In other words, liberals and conservatives both have it wrong. The problem with the economy isn't greedy executives who take too much of the profits. They're worth the money. It's actually the also-rans who hurt American productivity. "By themselves, the superstar salaries have contributed little to rising inequality," Cook and Frank write. "The really important new source of inequality has been the escalating earnings of the near rich--the salespeople, administrators, accountants, physicians, and millions of other minor league superstars who dominate the smaller niche markets of everyday life." Superstar fields suffer from overentry. "They tend to attract too many of the best and brightest," says Cook. "The bottom line is that the rewards are out of proportion to utility."

     The book could be called supply-side economics turned on its head. Supply side says lower taxes, let the rich become richer, and their spending will drive the economy for the rest of us. Cook says economic reality is the opposite: The lure of lavish prizes in so many professions distorts the economy. Therefore, they argue, we need a more progressive tax system (the rich pay more). "We cannot expect an invisible hand to mitigate the economic and social ills that spring from winner-take-all markets," he writes. "Higher taxes on the top prizes would curb overcrowding in [these] markets."

     It's a boring solution, but seemingly the only one on the horizon, which may be why the issue of wealth distribution wasn't an issue in the presidential campaign after Pat Buchanan dropped out--neither Bob Dole nor Clinton had any bright ideas. Former Secretary of Labor Robert Reich has pushed enormous investment in training. Cook replies, "That wouldn't affect income distribution at the top. Earners making over $100,000 have doubled in the last decade, controlling for inflation. Training won't get at that issue." In fields like litigation, Cook endorses more specific solutions, like tort reform.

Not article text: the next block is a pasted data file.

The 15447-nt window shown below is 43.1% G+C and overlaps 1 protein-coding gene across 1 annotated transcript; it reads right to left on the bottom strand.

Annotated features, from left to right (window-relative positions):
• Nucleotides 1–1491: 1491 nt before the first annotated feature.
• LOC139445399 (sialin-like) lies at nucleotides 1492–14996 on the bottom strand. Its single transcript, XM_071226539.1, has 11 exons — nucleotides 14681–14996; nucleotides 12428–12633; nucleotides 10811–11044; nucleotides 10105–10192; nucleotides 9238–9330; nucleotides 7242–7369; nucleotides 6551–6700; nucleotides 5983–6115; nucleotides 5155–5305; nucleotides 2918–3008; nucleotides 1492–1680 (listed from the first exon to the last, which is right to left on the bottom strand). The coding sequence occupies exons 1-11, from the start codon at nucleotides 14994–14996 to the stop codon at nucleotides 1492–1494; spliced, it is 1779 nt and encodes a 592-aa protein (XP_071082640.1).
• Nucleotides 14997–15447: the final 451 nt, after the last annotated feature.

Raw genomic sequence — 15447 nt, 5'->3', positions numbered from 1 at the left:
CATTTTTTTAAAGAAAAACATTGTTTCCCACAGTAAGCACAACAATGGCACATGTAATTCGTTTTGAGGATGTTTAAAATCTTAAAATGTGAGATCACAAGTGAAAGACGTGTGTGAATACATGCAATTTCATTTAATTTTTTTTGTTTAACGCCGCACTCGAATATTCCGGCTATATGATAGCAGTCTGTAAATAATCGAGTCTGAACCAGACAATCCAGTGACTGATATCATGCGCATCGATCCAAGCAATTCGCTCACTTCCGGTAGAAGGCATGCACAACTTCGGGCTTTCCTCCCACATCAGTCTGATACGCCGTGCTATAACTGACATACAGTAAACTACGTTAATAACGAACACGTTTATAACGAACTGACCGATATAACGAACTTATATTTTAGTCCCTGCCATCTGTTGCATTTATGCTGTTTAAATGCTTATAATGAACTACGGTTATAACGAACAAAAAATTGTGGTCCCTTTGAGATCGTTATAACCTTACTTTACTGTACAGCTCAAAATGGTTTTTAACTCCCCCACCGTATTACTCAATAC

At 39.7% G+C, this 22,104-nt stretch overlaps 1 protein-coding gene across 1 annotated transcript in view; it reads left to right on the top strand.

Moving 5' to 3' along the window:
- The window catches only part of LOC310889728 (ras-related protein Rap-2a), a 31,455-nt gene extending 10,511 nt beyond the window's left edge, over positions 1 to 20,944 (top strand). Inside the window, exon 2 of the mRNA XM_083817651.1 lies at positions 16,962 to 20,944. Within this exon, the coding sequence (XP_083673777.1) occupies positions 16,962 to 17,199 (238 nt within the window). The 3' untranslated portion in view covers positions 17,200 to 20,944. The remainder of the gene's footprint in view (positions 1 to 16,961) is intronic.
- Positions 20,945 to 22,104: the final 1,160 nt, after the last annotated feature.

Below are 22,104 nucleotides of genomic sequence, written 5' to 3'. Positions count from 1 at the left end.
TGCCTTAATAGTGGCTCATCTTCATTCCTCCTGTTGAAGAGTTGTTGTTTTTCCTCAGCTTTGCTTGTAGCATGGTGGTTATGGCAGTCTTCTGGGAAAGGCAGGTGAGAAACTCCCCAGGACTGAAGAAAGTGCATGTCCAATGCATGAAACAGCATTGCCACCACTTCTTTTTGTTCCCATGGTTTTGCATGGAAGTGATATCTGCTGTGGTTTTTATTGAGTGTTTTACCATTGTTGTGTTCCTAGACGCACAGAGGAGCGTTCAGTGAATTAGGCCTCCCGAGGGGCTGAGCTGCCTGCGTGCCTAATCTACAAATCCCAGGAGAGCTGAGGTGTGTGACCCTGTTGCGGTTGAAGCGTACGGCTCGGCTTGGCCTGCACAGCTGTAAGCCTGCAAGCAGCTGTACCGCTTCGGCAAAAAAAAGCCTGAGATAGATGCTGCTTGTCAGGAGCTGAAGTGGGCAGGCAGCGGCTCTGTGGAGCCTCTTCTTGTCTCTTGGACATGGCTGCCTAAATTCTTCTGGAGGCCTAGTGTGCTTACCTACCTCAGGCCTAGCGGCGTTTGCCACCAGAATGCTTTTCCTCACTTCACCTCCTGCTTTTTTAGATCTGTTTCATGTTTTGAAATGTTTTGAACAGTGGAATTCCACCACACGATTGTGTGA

Cautionary Cook: finding economic dangers in the lure of lavish prizes
Photo: Ron Ferrell

ut why do we need solutions now? Hasn't it always been that the best get the most? Yes, but there used to be a close correlation between how much better you were and how much more you were paid. "I like to use the ballad of John Henry, the steel-driving man," Cook says. "He was the strongest man, the best with a hammer--let's say 10 percent better than the next best guy," and he got paid 10 percent more. (Cook, like all economists, loves to quantify everything; the book, however, is free from jargon and exceptionally readable, by social-science standards.)

     Today, Cook is saying, John Henry would be the Michael Jordan of steel drivers, endorsing some brand of hammer for Sears, competing against an engine on some ESPN2 TV special, and not a giant who earned $1.10 a day instead of a buck. The economic point is that a tiny edge in today's economy is worth a huge additional premium. Imagine you're shopping for a brain surgeon to remove a baseball-sized mass from your head. Wouldn't you pay twice as much for a surgeon who was considered to be even 10 percent better than the others?